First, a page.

Get Outside in Nature This Winter: Why It’s Good for Your Mental Health
| 3 min read
Once you step outside, the first thing you’ll probably notice is how crisp and fresh the air smells. Getting outdoors in Michigan during the winter can be a brisk but welcome change compared to all those hours spent indoors. And walking in nature – even when it is cold and snowy outside – actually can offer big benefits to your physical and mental health.
Whether you choose to walk through a park on your lunch hour or try a new forest trail on a weekend afternoon, getting your exercise with a side of Mother Nature can help you relax your mind. Growing medical research on this topic is called ecotherapy.
Brain benefits. Studies have shown a link between lower levels of depression and stress and the amount of time a person spends outside in nature, according to the Cambridge Health Alliance, which is affiliated with Harvard University. One research project tracked people who walked for more than an hour in a city setting, compared to another group that walked in nature. The people who exercised in nature had lower activity in the parts of their brain that focused on negative emotions.
Even the sounds of nature can trigger positive changes in your body. Studies have shown that being somewhere you can hear a bird song or sounds like water running in a creek or wind blowing through trees can lower the body’s stress hormone levels. Hearing nature noises can also lead to a decrease in blood pressure. There’s even been some international health trends along this line in recent years.
Forest bathing. Despite its funny name, this Japanese practice of immersing yourself in a tree-filled area for long periods of time became a bit of a cross-cultural phenomenon in the last couple years. It’s a little more involved than what you’d normally call just a walk in the woods. It’s described as quiet time spent in a forest atmosphere, either walking or meditating, and leaving electronics and phones off. Think of it as the practice of mindfulness – being very aware of the present moment – while surrounded by nature.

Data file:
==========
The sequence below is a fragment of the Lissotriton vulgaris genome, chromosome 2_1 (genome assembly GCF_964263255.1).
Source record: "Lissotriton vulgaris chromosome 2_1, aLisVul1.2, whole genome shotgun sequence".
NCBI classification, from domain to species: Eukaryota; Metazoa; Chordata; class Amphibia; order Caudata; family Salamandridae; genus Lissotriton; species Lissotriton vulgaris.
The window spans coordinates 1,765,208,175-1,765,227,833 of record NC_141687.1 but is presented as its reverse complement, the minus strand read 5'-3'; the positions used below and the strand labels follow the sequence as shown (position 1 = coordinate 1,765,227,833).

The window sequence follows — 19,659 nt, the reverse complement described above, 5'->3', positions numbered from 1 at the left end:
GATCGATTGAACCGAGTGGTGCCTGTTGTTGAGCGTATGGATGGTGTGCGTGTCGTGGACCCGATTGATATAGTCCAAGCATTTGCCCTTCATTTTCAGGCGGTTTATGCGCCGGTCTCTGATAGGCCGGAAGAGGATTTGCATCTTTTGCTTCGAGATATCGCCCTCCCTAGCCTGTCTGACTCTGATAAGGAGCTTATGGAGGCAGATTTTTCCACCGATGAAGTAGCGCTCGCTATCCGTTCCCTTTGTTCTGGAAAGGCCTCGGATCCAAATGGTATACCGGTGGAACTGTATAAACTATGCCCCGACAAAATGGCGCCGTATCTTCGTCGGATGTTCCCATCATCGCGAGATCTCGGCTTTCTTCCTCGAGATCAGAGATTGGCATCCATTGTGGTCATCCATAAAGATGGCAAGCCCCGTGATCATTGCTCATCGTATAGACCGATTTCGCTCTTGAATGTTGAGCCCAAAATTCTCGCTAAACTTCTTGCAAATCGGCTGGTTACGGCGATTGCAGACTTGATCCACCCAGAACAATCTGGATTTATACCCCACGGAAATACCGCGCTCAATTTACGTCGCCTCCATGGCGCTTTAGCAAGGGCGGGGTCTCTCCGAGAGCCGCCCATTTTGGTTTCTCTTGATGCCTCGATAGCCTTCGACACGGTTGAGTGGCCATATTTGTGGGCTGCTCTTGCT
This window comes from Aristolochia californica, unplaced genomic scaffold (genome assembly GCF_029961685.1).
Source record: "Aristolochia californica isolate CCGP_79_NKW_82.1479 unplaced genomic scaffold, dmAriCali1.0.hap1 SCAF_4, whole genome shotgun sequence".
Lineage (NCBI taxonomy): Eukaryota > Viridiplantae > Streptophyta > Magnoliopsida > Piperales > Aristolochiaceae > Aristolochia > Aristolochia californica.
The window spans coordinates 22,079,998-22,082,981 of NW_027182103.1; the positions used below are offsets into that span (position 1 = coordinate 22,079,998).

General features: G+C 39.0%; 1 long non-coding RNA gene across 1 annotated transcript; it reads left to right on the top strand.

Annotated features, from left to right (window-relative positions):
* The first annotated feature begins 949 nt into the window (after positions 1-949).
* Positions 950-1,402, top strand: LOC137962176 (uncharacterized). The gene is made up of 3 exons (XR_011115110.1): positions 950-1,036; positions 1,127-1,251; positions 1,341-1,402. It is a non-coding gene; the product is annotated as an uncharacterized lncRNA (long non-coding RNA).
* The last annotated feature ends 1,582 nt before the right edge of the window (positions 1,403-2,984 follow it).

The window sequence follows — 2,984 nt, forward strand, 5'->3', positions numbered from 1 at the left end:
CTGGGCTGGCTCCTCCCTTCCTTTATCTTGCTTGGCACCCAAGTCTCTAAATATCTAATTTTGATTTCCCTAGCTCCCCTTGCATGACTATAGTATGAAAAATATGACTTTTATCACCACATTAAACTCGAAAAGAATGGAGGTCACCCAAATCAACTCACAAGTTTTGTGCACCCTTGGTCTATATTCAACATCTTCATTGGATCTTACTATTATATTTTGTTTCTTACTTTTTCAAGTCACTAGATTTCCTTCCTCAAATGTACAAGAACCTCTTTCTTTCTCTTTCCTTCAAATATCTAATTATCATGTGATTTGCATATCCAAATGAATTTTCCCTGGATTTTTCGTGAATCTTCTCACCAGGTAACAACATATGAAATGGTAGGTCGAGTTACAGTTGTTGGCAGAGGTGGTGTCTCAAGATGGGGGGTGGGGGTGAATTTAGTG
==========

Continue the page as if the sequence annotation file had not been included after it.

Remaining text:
The benefits associated with this kind of forest therapy were familiar to ecotherapists, according to the Cleveland Clinic. People who practiced this outdoor exercise regularly enjoyed lower stress levels, and some saw healthy drops not only in blood pressure but blood sugar levels.
Identify nearby nature spots. Getting into nature does not mean you have to drive to remote areas to reap the physical and mental health benefits. Check out the city, county or state parks near you. Large greenspace areas and waterfront trails are also great spots for outdoor exercise.
Dress for a Michigan winter. As any Michigander knows, getting outside in the colder months takes a few minutes of preparation. Nothing can ruin a walk in the woods faster than wet shoes or cold fingers. Here are some tips to get you started:
- Layer up: Wear synthetic layers, not cotton. Have an insulating middle layer and top it with a waterproof jacket.
- Hats and mittens: Keep your hands, head and ears covered. If your hands get cold quickly, consider adding glove liners under your gloves or mittens.
- Happy feet: Start with warm, dry socks. Wear boots or shoes with good traction. Add traction cleats or spikes to the bottoms of your footwear so you don’t lose your balance on ice.
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